Christianity: left and right; anywheres and somewheres

Folk who know me will know that I seek to base my political views on my theological understanding, all too aware that there are those who come close to sharing my religious beliefs and yet who radically differ with my political opinions. It is not just a matter of should I take an interest in politics and how, or whether I should be left or right in my views but as today’s BBC Radio 4 Today program “Thought for the day” speaker discussed whether I should be in the “anywhere” group or the “somewhere” group.

All of which I will elaborate upon in due course but firstly I will give a word of explanation as to why I raise the matter now. A few days back I was accused of being unchristian in my outlook because I took the “somewhere” position as opposed to the “anywhere” one, because of my view on restricting Muslim immigration in the interests of promoting national identity. A little after then I posted the above meme on my Facebook page, along with the provocative (in a good sense) statement: “If there were more Rosens of this world, I really would become a Conservative!”, and it led to some lively exchanges which have helped me making this blog post.

What I wanted to point out if space allowed was why I made that statement. I grew up on a Council estate a son of decent working class parents of modest means who voted Labour (in a day when people tended to vote along class lines). I often remember my mother bemoaning the Conservative proud claim that it was they who put an end to post war rationing, given that prices then sharply rose meaning only the better off could afford to buy the newly available food items. I brought into the ideology of redistribution of wealth and nationalization of industry on the basis this would be fairer for all. Just prior to going to university, I became less political since as newly converted Christian I was persuaded that politics and religion should not mix. While at university and shortly after, I was dissuaded from left leaning politics (although not altogether) for a variety of reasons: socialism didn’t work where is was most forcibly practiced i.e. in the Communist world; I saw a disrespect for the rule of law coming mainly from the left; I could see the benefits of free enterprise and allowing people to hang onto their wealth.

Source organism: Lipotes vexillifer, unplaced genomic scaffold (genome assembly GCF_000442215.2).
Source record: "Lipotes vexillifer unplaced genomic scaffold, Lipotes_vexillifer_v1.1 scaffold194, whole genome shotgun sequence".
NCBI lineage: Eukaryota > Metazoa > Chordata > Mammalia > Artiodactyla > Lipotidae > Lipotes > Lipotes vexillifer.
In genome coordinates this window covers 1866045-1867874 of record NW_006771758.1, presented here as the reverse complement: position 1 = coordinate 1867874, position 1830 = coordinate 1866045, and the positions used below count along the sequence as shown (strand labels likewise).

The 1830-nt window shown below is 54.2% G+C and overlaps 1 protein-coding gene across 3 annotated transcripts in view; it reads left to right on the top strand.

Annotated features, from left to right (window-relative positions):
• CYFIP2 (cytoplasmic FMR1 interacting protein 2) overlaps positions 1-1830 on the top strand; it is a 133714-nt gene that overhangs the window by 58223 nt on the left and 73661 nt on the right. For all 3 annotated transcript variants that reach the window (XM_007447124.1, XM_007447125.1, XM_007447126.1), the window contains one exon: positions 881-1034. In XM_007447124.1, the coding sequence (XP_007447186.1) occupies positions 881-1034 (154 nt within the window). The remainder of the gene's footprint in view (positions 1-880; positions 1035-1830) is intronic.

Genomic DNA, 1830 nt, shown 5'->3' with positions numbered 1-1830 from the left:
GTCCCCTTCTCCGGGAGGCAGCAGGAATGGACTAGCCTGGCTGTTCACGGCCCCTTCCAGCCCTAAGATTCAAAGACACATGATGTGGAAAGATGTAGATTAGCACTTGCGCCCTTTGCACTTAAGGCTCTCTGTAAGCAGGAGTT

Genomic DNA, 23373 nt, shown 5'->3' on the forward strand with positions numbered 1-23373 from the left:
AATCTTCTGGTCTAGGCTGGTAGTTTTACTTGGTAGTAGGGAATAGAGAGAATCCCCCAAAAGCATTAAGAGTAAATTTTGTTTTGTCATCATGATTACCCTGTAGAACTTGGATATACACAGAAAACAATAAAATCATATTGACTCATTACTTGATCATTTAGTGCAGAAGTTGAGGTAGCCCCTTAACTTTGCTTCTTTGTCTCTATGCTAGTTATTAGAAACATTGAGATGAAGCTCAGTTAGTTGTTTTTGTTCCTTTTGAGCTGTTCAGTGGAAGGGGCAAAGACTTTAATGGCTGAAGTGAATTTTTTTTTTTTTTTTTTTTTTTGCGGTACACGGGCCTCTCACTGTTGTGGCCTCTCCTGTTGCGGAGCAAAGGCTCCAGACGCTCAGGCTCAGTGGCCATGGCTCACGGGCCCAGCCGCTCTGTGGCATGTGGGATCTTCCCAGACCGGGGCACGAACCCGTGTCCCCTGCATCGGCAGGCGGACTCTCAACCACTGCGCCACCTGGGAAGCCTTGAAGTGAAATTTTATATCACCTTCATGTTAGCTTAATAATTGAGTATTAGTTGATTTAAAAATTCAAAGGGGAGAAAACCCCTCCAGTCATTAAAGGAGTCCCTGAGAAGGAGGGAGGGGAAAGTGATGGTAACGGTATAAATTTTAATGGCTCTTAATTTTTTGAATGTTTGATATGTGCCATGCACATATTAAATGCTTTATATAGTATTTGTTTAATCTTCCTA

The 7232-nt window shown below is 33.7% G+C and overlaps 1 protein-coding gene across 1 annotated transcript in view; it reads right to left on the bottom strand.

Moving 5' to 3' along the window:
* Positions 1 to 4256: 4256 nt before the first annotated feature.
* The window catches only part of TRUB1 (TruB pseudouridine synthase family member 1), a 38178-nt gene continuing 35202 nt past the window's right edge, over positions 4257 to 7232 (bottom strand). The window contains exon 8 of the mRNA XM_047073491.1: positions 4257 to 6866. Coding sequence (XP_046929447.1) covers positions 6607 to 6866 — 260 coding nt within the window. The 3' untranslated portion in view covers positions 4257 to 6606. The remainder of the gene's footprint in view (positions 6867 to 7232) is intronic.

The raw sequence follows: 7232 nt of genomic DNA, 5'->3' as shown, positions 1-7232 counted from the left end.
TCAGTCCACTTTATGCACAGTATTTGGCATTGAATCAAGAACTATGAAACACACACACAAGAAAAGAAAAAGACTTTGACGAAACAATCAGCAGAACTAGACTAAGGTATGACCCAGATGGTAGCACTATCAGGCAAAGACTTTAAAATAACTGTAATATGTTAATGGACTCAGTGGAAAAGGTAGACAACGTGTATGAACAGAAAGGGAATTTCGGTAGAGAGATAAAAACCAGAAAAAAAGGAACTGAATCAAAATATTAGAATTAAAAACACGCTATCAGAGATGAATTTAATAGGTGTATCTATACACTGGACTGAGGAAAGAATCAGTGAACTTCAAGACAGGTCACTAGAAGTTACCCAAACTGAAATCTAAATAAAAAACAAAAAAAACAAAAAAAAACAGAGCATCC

Since that time, I have seen so much waste when politicized wealth redistribution policies are adopted and while I support the need for welfare, I am in a quandary how best those needs can be met. I question too much government interference and wonder if too much state control is counter productive. I have also seen how effective community, faith and voluntary groups given the right incentives and encouragement can be when it comes to addressing real need. But given real practical concerns when wealth accumulation doesn’t benefit the needy, and that the trickle down theory (of wealth from those who have to it to those who need it) is flawed, I find these days I can be neither left nor right. I tend more to support persons who I consider suitable than parties I am skeptical of. While social justice issues are things that concern me, I also see the importance of a sound economy and keeping the country secure including the vexed question of national identity and having sound shared values.